Cover: What Children Need, from Harvard University PressCover: What Children Need in PAPERBACK

What Children Need

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Product Details


$24.50 • £19.95 • €22.00

ISBN 9780674046405

Publication Date: 03/15/2010


288 pages

6-1/8 x 9-1/4 inches

12 tables

The Family and Public Policy


[Waldfogel’s] analysis is written from an American perspective, and most of her statistics refer to the United States, but the issues and her discussion of them transcend national boundaries.—Gerald Haigh, The Times Educational Supplement

In What Children Need, Jane Waldfogel guides us through more closely defined approaches to questions about the effects of parental care and attention and takes a pragmatic view of the way children adapt to variations in their environment.—Terri Apter, The Times Literary Supplement

What would a children’s services system based on evidence and respect for choice look like? This lucid, well-organized and carefully researched book cuts to the heart of such debates. It should be read widely and, if taken seriously, will encourage far-reaching and positive changes in practice and research in the field.—Nick Axford, British Journal of Social Work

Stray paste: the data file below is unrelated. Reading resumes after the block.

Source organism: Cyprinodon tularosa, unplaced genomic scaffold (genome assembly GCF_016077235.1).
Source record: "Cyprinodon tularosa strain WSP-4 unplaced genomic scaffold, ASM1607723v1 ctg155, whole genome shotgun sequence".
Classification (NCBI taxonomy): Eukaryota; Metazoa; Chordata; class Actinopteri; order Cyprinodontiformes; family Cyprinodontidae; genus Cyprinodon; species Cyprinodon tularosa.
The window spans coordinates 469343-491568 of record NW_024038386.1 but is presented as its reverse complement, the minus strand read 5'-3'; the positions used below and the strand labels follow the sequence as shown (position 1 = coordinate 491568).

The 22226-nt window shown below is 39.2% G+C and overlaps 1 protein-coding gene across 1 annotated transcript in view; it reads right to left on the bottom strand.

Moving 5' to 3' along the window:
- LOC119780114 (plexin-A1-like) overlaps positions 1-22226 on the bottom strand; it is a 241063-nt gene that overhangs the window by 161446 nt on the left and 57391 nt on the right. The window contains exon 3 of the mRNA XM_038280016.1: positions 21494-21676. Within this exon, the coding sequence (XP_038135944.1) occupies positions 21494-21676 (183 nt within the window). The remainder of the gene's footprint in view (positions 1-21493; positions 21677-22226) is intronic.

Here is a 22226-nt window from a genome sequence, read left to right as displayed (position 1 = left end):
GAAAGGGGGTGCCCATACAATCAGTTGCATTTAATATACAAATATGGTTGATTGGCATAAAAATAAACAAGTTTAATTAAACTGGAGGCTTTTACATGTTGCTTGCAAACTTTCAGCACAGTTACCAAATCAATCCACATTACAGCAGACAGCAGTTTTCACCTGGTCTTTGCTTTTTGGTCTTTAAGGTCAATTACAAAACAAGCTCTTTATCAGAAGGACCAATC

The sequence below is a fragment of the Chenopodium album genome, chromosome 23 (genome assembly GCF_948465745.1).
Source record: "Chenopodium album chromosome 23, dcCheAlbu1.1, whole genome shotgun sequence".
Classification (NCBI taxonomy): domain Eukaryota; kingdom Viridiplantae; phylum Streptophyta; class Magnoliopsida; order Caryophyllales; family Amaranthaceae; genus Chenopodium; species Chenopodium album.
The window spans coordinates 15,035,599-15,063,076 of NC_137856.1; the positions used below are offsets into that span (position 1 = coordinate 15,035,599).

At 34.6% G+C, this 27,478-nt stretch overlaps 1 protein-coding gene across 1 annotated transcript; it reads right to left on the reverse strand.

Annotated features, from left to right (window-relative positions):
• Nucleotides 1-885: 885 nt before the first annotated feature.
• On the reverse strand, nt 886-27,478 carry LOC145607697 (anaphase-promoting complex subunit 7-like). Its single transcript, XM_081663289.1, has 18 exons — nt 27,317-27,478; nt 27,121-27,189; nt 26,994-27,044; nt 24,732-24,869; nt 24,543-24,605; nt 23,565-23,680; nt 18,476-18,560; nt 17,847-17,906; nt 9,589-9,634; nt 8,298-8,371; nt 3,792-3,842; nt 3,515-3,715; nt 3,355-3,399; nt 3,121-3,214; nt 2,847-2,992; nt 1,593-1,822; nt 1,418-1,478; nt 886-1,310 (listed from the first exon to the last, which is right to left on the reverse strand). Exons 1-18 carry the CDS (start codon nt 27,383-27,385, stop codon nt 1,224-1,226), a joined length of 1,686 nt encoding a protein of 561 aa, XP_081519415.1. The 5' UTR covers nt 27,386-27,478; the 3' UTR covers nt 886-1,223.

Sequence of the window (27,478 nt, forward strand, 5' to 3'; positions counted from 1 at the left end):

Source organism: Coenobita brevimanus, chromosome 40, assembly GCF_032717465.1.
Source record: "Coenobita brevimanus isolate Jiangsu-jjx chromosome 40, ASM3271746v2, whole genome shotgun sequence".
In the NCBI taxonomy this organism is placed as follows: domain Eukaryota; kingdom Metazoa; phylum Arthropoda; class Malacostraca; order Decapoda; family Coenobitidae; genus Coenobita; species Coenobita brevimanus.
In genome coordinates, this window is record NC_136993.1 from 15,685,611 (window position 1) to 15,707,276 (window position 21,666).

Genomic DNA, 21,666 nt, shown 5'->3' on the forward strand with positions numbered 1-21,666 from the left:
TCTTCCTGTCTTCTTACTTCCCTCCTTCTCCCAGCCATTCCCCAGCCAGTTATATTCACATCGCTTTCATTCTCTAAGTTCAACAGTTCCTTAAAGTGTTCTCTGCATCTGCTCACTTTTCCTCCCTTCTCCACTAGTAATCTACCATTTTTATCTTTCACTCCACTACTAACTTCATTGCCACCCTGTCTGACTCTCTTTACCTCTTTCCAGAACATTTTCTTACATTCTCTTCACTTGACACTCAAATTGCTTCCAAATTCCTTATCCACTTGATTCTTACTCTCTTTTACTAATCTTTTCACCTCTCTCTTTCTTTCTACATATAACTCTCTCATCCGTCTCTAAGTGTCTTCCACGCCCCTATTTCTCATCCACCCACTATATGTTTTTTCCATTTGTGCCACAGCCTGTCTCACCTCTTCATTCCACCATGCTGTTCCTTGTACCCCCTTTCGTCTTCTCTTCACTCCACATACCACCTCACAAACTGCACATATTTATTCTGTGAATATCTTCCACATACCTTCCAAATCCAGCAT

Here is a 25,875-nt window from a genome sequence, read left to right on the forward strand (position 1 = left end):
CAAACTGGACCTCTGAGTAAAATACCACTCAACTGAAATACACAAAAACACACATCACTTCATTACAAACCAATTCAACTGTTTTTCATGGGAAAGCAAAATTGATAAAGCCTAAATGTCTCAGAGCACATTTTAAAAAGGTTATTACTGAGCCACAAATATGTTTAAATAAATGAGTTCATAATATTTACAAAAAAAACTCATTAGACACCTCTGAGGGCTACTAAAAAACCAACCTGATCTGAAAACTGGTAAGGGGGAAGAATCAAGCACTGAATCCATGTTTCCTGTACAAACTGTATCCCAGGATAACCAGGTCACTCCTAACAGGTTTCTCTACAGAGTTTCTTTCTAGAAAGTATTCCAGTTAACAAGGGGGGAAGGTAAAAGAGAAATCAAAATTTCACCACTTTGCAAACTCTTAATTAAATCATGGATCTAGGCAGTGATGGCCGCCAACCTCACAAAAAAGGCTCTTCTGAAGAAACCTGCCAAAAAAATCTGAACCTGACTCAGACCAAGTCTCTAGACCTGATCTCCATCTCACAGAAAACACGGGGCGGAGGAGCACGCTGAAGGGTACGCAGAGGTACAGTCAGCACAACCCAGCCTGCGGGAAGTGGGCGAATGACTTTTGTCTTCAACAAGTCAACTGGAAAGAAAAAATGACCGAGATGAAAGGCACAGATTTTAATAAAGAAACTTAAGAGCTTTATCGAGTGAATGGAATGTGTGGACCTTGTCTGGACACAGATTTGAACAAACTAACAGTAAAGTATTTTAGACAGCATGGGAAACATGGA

[Waldfogel] gives readers a solid sense of the gaps between what children need and what they are getting, as well as a blueprint for what public policy can and should do to provide for those needs.—Christine Carter McLaughlin, Greater Good

What Children Need is an impressive, thought-provoking synthesis of information and ideas for designing social policy to support the healthy development of children living in an industrialized world.—Lisa Gennetian, Industrial and Labor Relations Review

Waldfogel’s book is undoubtedly the best informed, wisest, and most convincing description of the benefits and risks of childcare arrangements in the United States. It is tightly organized, lucidly written, and utterly engaging.—Frank Furstenberg, Zellerbach Family Professor of Sociology, University of Pennsylvania

What Children Need argues that there are three principles that policy makers should use to ensure that children’s needs are met: respecting parental choice, promoting quality, and supporting parental employment. Waldfogel believes that there are tensions among these values and it is by identifying and grappling with the tensions that we will find real possibilities for creative solutions.—Ellen Galinsky, President and Co-Founder, Families and Work Institute

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